According to Barna’s Trends 2017, church attendance is at an all-time low in the United States. A mere 35 percent of Americans surveyed reported attending church in the past week. Two-thirds of us chose activity other than being with a faith community. Barna researchers probed further asking why people no longer attend church. Millennials’ responses were especially telling. Their top three answers were:
- the church is not relevant to them
- they find God elsewhere
- they can teach themselves
Somewhere along the way, we have developed the shortsighted view that church is about our personal experiences. What is in it for me? Choosing to follow Christ is indeed a personal decision, but never was the journey meant to be a solo or private one. After our initial encounter with the Living God, continued growth depends on commitment to a local body of Christ. The church. Internet resources, best-selling books, and a walk in the woods can nurture faith, but it is in community where we learn to love, be patient, show kindness, receive correction, and so much more.
Relationships are hard work. Hence, Jesus’ repeated teachings on forgiveness and mercy. Within the context of the church, passions especially emerge in times of transition. Building a new building, calling a new pastor, or changing the style of worship (choir or praise band), bring forth opinions heretofore unseen. Hallway conversations of half-truths and assumed motives push personal agendas forward. May we step instead with maturity into corporate discussions with one goal: to glorify God and serve his kingdom alone.
“If you ask what the point of church is, and the best answer is effective teaching, or worship—or even a very good purpose like helping people get close to God—then we’ve lost our imagination,” Roxanne Stone of Barna summarizes. “The Church does not simply exist to make individuals better followers of Jesus. That’s part of it. It also exists for reasons that stretch far beyond the personal, in both space and time. The Church exists to testify to a greater story than the world’s [story] … The Church exists to renew the world: to unite holy saints in a battle that has spanned millennia as we continue to labor and pray for ‘thy will be done on earth as it is in heaven.'”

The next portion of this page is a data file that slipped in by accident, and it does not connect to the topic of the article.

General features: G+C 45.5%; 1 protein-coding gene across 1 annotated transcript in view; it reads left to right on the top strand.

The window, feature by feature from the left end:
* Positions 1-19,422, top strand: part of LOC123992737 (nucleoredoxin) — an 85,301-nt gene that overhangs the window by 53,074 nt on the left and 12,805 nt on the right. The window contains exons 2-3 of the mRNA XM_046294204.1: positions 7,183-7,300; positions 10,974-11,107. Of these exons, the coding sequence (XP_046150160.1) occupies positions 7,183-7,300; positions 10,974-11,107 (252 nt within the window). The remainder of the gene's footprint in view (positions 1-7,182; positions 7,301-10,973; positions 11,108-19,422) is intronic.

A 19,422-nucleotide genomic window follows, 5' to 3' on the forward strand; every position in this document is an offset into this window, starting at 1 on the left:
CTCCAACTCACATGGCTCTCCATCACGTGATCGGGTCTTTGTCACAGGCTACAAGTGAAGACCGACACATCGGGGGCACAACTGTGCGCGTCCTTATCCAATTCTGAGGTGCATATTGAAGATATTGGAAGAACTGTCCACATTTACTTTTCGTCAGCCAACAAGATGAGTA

The Church Needs You
As one body, God is calling us to move forward as his representatives, his witnesses. We cannot do it alone. The mission is too big! The local church needs all the parts of the body with all the gifts and talents given. If you do not have a church home, begin the hunt today and find a healthy expression of the body of Christ. Then pour yourself into her community.
God has a role for each person in the larger body of Christ. Without you, a gap exists. “From him, the whole body, joined and held together by every support ligament, grows and builds itself up in love, as each part does its work” (Ephesians 4:16). With our feet and hands and voice, we proclaim the good news of his kingdom come! We find encouragement in community. We heal in community. We extend community through bridge building and peacemaking.
May we be the church collectively reflecting God’s light and grace to all peoples. To choose otherwise is to select self-sufficiency. It’s an arrogance against God’s own design. His final plan for the redemption of the world—beyond prophets, kings, and holy nations—is the church.
Tomorrow I will go once again to my office in the church building. I will work alongside fellow sinners—paid and volunteer staff. Once again, we will prayerfully discern between our earthly plans and God’s infallible plans. And, at some point during the week, I’ll likely have a conversation with someone who is considering leaving the nomadic church lifestyle. Please do.
Come and travel with the church among the good, the bad, and the ugly. Let’s learn to travel well … together.
 Barna Group, Barna Trends 2017 (Michigan: Baker Books, 2016), p. 225.